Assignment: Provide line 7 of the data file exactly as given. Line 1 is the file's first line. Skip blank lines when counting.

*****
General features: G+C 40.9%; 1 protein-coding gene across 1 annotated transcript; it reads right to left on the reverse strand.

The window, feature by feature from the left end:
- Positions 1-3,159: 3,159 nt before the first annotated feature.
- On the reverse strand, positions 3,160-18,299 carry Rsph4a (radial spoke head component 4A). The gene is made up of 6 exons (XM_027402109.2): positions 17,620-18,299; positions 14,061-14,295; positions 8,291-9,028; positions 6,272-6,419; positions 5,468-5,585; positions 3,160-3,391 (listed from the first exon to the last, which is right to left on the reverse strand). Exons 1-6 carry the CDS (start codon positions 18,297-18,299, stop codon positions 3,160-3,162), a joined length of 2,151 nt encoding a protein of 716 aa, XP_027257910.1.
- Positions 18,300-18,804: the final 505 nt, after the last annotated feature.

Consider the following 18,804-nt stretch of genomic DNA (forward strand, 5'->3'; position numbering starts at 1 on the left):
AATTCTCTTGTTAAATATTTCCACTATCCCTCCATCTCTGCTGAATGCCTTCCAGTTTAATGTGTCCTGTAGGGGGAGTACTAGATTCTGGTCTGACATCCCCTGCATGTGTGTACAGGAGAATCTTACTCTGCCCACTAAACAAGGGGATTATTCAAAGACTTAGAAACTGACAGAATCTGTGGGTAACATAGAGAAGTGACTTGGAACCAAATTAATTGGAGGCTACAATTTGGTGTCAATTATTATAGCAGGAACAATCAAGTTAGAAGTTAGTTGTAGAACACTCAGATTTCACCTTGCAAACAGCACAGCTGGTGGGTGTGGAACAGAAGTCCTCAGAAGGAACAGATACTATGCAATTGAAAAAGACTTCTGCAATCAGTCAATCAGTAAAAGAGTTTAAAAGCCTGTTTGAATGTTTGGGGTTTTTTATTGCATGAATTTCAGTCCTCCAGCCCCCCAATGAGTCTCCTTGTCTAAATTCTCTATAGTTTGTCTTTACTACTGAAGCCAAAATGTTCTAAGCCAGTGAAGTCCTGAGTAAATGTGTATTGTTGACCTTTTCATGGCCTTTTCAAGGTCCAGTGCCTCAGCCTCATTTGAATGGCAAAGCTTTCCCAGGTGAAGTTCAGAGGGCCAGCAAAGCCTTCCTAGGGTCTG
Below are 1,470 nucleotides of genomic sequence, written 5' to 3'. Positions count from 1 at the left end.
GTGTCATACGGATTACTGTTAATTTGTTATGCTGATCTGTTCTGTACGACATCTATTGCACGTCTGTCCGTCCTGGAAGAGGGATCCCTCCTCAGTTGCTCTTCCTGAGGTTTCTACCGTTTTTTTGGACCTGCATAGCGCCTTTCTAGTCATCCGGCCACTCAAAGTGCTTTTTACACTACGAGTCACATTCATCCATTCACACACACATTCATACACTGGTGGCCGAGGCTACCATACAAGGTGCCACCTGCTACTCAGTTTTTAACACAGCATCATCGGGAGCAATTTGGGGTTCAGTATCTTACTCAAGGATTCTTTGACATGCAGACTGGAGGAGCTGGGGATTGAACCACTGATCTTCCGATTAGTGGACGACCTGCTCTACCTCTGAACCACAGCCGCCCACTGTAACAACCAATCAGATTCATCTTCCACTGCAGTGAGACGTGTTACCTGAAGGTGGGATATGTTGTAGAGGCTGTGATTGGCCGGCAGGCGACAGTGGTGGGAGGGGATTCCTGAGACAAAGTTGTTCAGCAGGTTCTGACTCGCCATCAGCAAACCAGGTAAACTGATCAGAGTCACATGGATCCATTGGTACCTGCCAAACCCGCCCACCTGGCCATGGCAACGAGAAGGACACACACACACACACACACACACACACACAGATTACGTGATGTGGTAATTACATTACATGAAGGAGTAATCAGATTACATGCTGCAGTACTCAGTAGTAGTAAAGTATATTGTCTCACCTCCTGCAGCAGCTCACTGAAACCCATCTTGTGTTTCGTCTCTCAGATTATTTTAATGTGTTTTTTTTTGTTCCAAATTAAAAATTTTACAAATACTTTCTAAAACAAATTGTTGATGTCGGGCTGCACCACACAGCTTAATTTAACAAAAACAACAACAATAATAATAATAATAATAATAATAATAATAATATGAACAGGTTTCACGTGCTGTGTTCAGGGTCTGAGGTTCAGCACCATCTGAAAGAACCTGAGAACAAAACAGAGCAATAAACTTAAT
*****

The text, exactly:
AATTCTCTTGTTAAATATTTCCACTATCCCTCCATCTCTGCTGAATGCCTTCCAGTTTAATGTGTCCTGTAGGGGGAGTACTAGATTCTGGTCTGACATCCCCTGCATGTGTGTACAGGAGAATCTTACTCTGCCCACTAAACAAGGGGATTATTCAAAGACTTAGAAACTGACAGAATCTGTGGGTAACATAGAGAAGTGACTTGGAACCAAATTAATTGGAGGCTACAATTTGGTGTCAATTATTATAGCAGGAACAATCAAGTTAGAAGTTAGTTGTAGAACACTCAGATTTCACCTTGCAAACAGCACAGCTGGTGGGTGTGGAACAGAAGTCCTCAGAAGGAACAGATACTATGCAATTGAAAAAGACTTCTGCAATCAGTCAATCAGTAAAAGAGTTTAAAAGCCTGTTTGAATGTTTGGGGTTTTTTATTGCATGAATTTCAGTCCTCCAGCCCCCCAATGAGTCTCCTTGTCTAAATTCTCTATAGTTTGTCTTTACTACTGAAGCCAAAATGTTCTAAGCCAGTGAAGTCCTGAGTAAATGTGTATTGTTGACCTTTTCATGGCCTTTTCAAGGTCCAGTGCCTCAGCCTCATTTGAATGGCAAAGCTTTCCCAGGTGAAGTTCAGAGGGCCAGCAAAGCCTTCCTAGGGTCTG